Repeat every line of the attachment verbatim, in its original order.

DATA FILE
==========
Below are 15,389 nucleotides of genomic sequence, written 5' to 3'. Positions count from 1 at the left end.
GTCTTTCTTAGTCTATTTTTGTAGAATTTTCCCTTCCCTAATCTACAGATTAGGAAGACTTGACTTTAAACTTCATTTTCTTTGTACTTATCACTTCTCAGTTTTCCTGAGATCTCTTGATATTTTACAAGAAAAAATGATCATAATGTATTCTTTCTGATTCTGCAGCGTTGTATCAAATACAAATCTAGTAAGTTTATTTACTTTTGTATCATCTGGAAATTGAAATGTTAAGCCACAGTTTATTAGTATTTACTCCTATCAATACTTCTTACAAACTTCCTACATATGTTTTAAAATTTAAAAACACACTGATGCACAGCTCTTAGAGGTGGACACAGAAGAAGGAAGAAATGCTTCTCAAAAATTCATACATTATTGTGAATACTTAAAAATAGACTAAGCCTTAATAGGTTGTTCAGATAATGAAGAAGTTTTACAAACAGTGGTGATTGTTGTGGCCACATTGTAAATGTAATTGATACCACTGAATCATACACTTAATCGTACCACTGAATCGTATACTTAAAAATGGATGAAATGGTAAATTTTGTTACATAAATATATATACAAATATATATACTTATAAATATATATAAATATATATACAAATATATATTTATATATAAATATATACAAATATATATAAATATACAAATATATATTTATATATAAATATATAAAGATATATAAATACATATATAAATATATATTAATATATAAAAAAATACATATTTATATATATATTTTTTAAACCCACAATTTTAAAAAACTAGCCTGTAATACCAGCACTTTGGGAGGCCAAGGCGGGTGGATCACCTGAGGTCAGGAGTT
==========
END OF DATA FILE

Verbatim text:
Below are 15,389 nucleotides of genomic sequence, written 5' to 3'. Positions count from 1 at the left end.
GTCTTTCTTAGTCTATTTTTGTAGAATTTTCCCTTCCCTAATCTACAGATTAGGAAGACTTGACTTTAAACTTCATTTTCTTTGTACTTATCACTTCTCAGTTTTCCTGAGATCTCTTGATATTTTACAAGAAAAAATGATCATAATGTATTCTTTCTGATTCTGCAGCGTTGTATCAAATACAAATCTAGTAAGTTTATTTACTTTTGTATCATCTGGAAATTGAAATGTTAAGCCACAGTTTATTAGTATTTACTCCTATCAATACTTCTTACAAACTTCCTACATATGTTTTAAAATTTAAAAACACACTGATGCACAGCTCTTAGAGGTGGACACAGAAGAAGGAAGAAATGCTTCTCAAAAATTCATACATTATTGTGAATACTTAAAAATAGACTAAGCCTTAATAGGTTGTTCAGATAATGAAGAAGTTTTACAAACAGTGGTGATTGTTGTGGCCACATTGTAAATGTAATTGATACCACTGAATCATACACTTAATCGTACCACTGAATCGTATACTTAAAAATGGATGAAATGGTAAATTTTGTTACATAAATATATATACAAATATATATACTTATAAATATATATAAATATATATACAAATATATATTTATATATAAATATATACAAATATATATAAATATACAAATATATATTTATATATAAATATATAAAGATATATAAATACATATATAAATATATATTAATATATAAAAAAATACATATTTATATATATATTTTTTAAACCCACAATTTTAAAAAACTAGCCTGTAATACCAGCACTTTGGGAGGCCAAGGCGGGTGGATCACCTGAGGTCAGGAGTT